HomeAatmanirbhar BharatIIT-Madras develops Diamond-based coating to prevent wear-and-tear for Gun Barrels

IIT-Madras develops Diamond-based coating to prevent wear-and-tear for Gun Barrels

Source : The Hindu Business line

IIT-Madras develops Diamond-based coating to prevent wear-and-tear for Gun Barrels
Representative Image

The science of coating surfaces to increase their ability to withstand wear and tear and, sometimes, impart lubrication has immensely helped industry. The newly launched Advanced Conformal-Coating Technology (AdCoaTech) lab at IIT-Madras is developing technologies to give Indian defence capabilities an ‘atmanirbhar coat’.

The AdCoaTech lab was set up jointly by DRDO-CVRDE lab and IIT in August. “This is the first-of-its-kind set-up in any academic institute in India for physical vapour deposition technique for conformal coatings on the inner surface of long cylinders and tubes,” says Dr N Arunachalam, Associate Professor, Manufacturing Engineering Section, IIT-M.

As India aims for self-reliance (atmanirbharta) in defence production, it would manufacture more weapons such as guns and tanks. As bullets and shells shoot through barrels, the friction generates tremendous heat. If a machine gun fires 100 rounds rapidly, the barrel can glow red hot — that’s why they have ‘barrel shrouds’ for the gunner to grip it safely. There is the same problem in the barrels of tanks and artillery guns.

It would greatly help if the insides of the barrels were ultra-smooth to reduce friction (and hence heat).

This calls for a suitable coating material for the insides of the barrels that can give both hardness and lubrication properties. Such coats find use in several other areas too. For example, the insides of the cylinders that house the pistons attached to a tank’s wheels — the up-down motion creates tremendous heat and wear-and-tear.

There are many methods for coating surfaces. Coating materials are deposited onto surfaces physically, chemically, in the form of plasma, or by cold spray — all of which are extensively used in industry — but coating the insides of surfaces is a challenge. The research in this area is for developing ‘recipes’ and the equipment that will do the coating. AdCoaTech lab has developed such coating equipment in collaboration with Excel Instruments, Mumbai.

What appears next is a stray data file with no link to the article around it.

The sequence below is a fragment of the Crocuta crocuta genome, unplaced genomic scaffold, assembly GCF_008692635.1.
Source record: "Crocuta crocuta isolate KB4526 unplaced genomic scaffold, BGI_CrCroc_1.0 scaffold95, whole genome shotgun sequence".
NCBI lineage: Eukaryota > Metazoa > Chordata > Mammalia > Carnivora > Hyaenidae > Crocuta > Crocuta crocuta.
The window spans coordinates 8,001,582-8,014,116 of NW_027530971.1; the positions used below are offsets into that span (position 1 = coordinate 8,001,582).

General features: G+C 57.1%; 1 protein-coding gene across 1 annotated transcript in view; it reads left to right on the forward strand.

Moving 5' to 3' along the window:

As for the recipe, Dr Arunachalam’s team uses what is called ‘diamond-like carbon’. Diamond is the hardest material in the world, but how do you get it to stick to surfaces. Besides, aren’t they expensive? Well, no. In science, diamond is not necessarily a shining stone; it just refers to a particular structure of arrangement of carbon atoms.

Carbon atoms make three types of bonds — sp1, sp2 and sp3. “The bonding arrangements between carbon atoms produce different types of carbon allotropes such as graphite or diamond,” notes Prof Abdul Wasy Zia, of the City University of Hong Kong, in a 2020 scientific paper. In graphite, the carbon atoms form sp2 bonds with neighbouring carbon atoms to form a honeycomb-like structure. But if the bonds are of sp3 type (formed under extreme pressure and temperature), carbon exists as diamond. Diamond is very hard — around 100 giga pascals, as compared with graphite’s 3 GPa.

‘Diamond-like carbon’ coatings are a mixture of sp1, sp2, and sp3 carbon. The more the sp3, the better the tribological characteristics. ‘Diamond-like carbon’ coatings have been used in industry for long. However, IIT-M is perfecting the technology for defence applications — the collaboration with DRDO will develop complex coatings for the special needs of the defence forces. “The aim of this project is to develop diamond-based coating technologies, which are essential for DRDO’s immediate and future needs for defence components,” says Dr Arunachalam.

Prof MS Ramachandra Rao of the Department of Physics at IIT-M says the AdCoaTech lab has “produced innovative technology to develop diamond-based coatings on inner surfaces of industrial-scale cylinders, which conventional coating technology cannot achieve”. He said the coating dissipates heat and can withstand tremendous loads. “Pneumatic and hydraulic systems, aerospace parts, and defence vehicles are a few of the applications for these coatings,” Prof Rao said.



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